49: Kate Plass - Shake and bake

Kate Plass is an Associate Professor of Chemistry at Franklin and Marshall College where her lab specializes in the synthesis of nanoparticles, especially those with unique near-infrared optical properties. On this episode of Nanovation, Kate not only discusses her lab’s research but also talks about life at primarily undergraduate institutions (PUIs) like Franklin and Marshall. She explains the basics of PUIs, how they view the world and their place in it, and what opportunities they offer students and faculty relative to more research intensive institutions. Kate and Mike also muse on the importance of stupidity in scientific research and Kate talks about her mentors, hobbies, and tattoos in the lightning round. (Recorded on January 31, 2019. Edited by Andrew Cannon)  

48: Josh Caldwell - Bend light the wrong way

Josh Caldwell from Vanderbilt University, and formerly the United States Naval Research Laboratory, talks about his pioneering work in infrared polaritonics. Polaritons are quasiparticles that couple photons to the motion of electrons or atoms in a material, and allow you to squeeze and manipulate light in nanoscale volumes. In the infrared, this capability may one day allow, for example, the roof of your home to cool even when in direct sunlight. Josh and Mike get a little 'in the weeds,' but that's what podcasts are for! Be sure not to miss the great career advice Josh sprinkles in along the way. (Recorded on January 24, 2019. Edited by Andrew Cannon)  

47: Greg Parsons - Knife fight

Greg Parsons from North Carolina State University is the guest on this episode of the Nanovation podcast. Greg is an expert on atomic layer deposition (ALD), the process by which thin films or coatings are deposited atomic layer by atomic layer. Or, as Greg explains, almost. We discuss the good, the bad, and the ugly of ALD. While Greg has explored the use of ALD in a variety of applications, his pioneering work in the area of textiles stands out. Greg's scientific talks are filled with great stories, and this discussion is no different. You’ll hear stories of scientific discovery and also gain insight into Greg’s philosophy for research and life. Be sure to listen to the end to hear Greg participate in the inaugural Nanovation "lightning round." (Recorded on December 6, 2018. Edited by Andrew Cannon)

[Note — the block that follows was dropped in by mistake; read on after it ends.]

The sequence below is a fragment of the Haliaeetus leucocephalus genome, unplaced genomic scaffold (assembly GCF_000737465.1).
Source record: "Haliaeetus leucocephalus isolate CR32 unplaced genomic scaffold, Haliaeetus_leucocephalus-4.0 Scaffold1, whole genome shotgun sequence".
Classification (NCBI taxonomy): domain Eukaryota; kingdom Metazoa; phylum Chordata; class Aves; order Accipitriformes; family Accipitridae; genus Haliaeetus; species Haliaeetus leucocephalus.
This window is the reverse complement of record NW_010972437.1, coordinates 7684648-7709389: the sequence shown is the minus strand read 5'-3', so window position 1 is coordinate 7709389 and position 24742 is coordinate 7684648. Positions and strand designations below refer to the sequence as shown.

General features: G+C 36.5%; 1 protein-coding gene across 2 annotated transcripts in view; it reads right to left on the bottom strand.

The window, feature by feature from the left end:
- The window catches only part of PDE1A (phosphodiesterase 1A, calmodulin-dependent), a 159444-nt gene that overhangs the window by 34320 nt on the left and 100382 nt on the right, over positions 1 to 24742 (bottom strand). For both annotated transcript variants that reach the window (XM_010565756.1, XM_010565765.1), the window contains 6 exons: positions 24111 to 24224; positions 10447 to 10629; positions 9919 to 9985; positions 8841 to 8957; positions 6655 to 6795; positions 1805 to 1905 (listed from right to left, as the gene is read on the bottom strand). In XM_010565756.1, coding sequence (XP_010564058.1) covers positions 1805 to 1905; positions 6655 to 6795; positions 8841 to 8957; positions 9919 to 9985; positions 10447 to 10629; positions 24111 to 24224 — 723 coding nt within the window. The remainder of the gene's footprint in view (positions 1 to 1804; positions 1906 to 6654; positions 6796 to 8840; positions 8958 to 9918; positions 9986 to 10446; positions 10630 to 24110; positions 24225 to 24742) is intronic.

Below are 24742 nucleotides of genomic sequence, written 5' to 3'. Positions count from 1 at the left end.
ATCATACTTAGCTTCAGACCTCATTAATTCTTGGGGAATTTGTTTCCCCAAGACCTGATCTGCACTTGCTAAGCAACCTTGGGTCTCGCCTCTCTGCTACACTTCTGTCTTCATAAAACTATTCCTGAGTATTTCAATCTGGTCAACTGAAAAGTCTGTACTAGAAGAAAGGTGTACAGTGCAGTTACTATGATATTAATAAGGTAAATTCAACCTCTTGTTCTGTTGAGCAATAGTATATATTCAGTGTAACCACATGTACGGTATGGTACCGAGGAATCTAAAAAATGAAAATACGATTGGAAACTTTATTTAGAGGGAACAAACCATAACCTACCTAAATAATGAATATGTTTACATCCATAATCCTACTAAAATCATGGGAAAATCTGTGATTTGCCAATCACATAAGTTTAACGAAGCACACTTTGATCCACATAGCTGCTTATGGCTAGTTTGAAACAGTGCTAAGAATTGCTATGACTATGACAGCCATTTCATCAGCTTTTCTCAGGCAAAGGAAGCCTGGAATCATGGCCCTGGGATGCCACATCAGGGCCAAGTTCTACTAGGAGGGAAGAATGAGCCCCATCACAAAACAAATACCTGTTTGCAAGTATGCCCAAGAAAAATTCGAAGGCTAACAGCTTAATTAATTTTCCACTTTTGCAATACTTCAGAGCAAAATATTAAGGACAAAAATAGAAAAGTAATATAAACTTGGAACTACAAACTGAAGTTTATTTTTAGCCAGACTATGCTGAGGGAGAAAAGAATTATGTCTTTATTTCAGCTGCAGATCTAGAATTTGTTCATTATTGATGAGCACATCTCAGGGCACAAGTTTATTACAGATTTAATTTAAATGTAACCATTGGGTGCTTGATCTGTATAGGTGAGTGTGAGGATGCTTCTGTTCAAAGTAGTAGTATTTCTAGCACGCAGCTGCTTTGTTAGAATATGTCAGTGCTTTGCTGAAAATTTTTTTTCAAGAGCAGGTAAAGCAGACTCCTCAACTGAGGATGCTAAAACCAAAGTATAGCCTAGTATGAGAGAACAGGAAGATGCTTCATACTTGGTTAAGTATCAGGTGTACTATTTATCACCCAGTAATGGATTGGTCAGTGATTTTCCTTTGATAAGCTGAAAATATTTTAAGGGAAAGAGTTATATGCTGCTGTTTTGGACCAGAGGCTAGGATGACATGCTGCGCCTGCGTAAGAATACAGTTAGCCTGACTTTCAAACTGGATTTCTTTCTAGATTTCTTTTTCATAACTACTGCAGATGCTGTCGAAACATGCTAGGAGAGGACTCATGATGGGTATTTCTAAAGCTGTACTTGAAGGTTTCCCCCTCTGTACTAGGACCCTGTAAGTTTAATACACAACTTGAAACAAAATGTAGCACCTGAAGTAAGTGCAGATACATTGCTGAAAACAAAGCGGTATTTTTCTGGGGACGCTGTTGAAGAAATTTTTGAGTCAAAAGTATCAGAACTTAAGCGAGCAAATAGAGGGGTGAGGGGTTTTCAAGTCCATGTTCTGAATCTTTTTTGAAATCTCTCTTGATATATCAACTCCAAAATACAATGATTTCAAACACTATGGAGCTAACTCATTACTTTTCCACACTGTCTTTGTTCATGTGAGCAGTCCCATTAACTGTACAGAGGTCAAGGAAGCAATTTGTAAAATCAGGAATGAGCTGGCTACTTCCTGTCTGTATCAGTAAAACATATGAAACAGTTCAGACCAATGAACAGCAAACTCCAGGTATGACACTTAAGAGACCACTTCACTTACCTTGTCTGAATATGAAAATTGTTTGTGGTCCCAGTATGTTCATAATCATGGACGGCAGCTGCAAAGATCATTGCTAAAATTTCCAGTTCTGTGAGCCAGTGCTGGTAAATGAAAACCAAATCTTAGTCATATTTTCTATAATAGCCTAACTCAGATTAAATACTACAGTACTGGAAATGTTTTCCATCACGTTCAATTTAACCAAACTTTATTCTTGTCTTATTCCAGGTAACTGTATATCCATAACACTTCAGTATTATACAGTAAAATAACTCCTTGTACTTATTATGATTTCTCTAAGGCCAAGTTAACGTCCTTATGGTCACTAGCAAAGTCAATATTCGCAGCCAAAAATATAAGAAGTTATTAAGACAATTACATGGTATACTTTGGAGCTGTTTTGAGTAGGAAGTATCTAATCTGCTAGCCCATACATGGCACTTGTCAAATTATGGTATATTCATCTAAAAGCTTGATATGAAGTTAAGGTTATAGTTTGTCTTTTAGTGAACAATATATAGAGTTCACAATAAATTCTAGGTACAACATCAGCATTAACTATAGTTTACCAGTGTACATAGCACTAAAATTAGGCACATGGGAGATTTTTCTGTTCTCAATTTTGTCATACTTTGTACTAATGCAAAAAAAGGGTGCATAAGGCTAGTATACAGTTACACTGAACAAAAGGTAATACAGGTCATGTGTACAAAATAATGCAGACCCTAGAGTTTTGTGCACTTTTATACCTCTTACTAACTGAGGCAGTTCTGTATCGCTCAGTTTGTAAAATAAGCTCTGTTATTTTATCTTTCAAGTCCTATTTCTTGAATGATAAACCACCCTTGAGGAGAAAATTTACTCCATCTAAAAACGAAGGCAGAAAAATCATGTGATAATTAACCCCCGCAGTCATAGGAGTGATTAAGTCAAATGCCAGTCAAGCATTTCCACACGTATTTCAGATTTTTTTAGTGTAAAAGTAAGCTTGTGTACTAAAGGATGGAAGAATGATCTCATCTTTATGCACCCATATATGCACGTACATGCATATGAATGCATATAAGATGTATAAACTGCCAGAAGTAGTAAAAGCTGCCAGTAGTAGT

46: Insplorion - Collective oscillations

Patrik Dalqvist and Elin Langhammer are the CEO and Founder/Technical Director, respectively, of Insplorion AB, a Sweden-based company working to commercialize nanoplasmonic sensing for the environmental monitoring and automotive markets. They joined Mike to talk about the company's birth, the science behind their nanoplasmonic sensor technology, their early attempts to achieve product-market fit, and how their technology promises to dramatically improve the performance and lifetime of batteries in electric vehicles. (Recorded on November 21, 2018. Edited by Andrew Cannon)  

45: Fred Rascoe - Coalition Smarty-Pants

Fred Rascoe from the Georgia Tech Library returns to the show to talk about the changing roles of libraries and scholarly publishing in the 21st century. Fred and Mike discuss why scholarly publishing has been so resistant to, really insulated from, change in the Internet era. They bat around ideas for business models that do not involve universities, companies, or the public paying for expensive journal subscriptions. Mike also makes the argument that peer review is not all it’s cracked up to be and Fred puts him in the hot seat, asking about his own publishing practices. (Recorded on September 13, 2018. Edited by Andrew Cannon)